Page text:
7 Toxic Words You Should Never Say as a Leader by Paul Pertone
7 Toxic Words a Leader Should Never Use
Never say something can’t be done – it’s harsh and often untrue.
Instead, explain why something can be difficult to execute. So, rather than, “we can’t sort sales calls by that way,” say “to get that data, we’d need to educate the entire sales team on a new field in SalesForce.” That’ll provide more context and ultimately led to better relationships with your employees.
Big clarification here – saying no is a big part of being a manager. Prioritization is essential. But, how you say no matters, and that’s by avoiding the actual word no.
“It's clear and to the point, but it's very often seen as too heavy, negative or even disrespectful,” Dewett said. “Instead, strive to offer a more informative comment about the decision that was made.”
“If you want to make someone get angry or question their intelligence, tell them they're wrong,” Dewett said. “If an issue truly is black or white, okay, but most are not, and a more nuanced statement is beneficial.”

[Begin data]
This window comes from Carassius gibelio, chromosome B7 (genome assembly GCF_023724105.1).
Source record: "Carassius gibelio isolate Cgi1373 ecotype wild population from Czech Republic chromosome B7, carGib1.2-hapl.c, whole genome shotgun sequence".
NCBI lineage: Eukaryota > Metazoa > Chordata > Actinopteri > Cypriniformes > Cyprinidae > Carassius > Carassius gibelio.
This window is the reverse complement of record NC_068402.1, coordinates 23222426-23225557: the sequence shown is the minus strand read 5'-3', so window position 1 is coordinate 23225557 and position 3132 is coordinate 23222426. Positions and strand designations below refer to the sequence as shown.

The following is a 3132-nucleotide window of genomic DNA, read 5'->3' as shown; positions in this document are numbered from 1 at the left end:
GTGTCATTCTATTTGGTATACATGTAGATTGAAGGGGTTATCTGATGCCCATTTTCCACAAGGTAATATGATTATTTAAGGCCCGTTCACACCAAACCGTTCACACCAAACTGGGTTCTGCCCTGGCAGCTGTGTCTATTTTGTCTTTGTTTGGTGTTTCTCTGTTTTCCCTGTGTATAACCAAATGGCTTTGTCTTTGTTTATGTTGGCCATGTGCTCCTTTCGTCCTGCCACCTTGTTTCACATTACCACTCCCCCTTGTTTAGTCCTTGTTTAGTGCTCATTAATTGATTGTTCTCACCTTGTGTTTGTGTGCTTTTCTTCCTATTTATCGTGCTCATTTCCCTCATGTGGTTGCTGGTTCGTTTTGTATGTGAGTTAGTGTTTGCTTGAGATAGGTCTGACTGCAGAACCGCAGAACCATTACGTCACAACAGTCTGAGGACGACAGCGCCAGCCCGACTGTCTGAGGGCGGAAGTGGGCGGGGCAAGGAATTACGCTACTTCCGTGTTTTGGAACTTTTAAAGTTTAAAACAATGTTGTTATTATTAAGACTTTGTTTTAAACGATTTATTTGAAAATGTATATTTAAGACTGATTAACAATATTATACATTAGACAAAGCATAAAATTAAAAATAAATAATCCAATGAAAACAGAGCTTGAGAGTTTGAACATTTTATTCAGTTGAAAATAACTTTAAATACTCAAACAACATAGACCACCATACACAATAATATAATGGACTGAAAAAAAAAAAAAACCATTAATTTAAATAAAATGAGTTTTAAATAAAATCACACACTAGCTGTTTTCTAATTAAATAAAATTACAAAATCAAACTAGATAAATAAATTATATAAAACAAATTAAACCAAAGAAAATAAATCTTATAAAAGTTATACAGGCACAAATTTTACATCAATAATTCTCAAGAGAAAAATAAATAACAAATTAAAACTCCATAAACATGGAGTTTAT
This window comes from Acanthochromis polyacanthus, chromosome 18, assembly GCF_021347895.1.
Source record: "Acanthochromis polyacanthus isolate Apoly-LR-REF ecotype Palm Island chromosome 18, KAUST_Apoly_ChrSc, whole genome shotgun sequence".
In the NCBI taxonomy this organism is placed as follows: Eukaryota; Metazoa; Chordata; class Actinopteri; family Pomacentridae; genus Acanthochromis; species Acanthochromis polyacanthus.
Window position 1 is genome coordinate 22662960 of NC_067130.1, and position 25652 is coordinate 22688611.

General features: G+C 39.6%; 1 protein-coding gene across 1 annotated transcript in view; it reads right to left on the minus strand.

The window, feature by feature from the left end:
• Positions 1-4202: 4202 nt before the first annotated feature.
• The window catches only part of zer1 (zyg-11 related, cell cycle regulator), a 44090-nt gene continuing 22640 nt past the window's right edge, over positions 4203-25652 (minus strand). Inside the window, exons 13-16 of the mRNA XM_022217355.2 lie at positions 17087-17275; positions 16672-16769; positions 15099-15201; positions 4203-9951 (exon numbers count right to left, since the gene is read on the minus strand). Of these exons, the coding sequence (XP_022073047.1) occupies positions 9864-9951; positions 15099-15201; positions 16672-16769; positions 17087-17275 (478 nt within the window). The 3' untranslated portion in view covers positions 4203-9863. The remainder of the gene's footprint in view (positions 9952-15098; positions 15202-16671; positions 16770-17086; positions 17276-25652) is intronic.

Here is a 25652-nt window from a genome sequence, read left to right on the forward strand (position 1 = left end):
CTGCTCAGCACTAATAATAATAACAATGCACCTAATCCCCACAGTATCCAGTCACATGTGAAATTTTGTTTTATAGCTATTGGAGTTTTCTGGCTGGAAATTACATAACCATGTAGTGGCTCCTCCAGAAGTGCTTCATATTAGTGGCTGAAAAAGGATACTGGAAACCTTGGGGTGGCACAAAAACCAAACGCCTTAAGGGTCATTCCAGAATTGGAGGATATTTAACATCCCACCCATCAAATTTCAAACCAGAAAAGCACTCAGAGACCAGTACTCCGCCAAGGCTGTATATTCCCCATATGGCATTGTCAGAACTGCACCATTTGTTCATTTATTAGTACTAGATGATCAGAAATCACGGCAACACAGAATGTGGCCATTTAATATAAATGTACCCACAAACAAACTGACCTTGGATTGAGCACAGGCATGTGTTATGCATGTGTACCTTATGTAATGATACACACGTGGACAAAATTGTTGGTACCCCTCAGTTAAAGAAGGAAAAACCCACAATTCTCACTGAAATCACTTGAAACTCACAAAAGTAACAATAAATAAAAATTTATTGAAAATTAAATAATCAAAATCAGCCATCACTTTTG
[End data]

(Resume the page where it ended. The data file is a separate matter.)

Also, saying “wrong” is a sign of closed-minded thinking. Rarely is someone completely wrong or completely right, there’s degrees of truth to each point.
This one is okay if you are talking earthquakes. But, telling someone something is “their fault” is a recipe for disengagement.
“Assigning fault might be necessary, but know that it's dangerous,” Dewett said. “The key is to be succinct, focused more on the team more than any one individual when possible, and framed positively.”
A rule PR folks teach politicians – never say never. Well, same goes for managers.
“When talking about the future, this word almost always feels like a door slammed in someone's face,” Dewett said. “It can reduce hope and thus motivation. You can't see the future, so let's resist saying never.”
This is one of those words we use in jest. And maybe it gets a laugh at the time – but with a cost.
“Even though you might be talking about an idea or work product, not a person, people very often take it personally,” Dewett said. “Instead, try to choose non-inflammatory language.”
This is similar to never. And it’s rarely true – two hundred years ago, the idea of someone flying across the country at 40,000 feet at speeds of 550 mph seemed impossible. Now, it happens all the time.
“I'll admit that all of these words in small doses, framed constructively, are just fine,” Dewett said. “But remember, don't overindulge in their use and don't use them with a heavy, negative tone. Your words matter, so try to err on positive word choices if you really want people to listen.”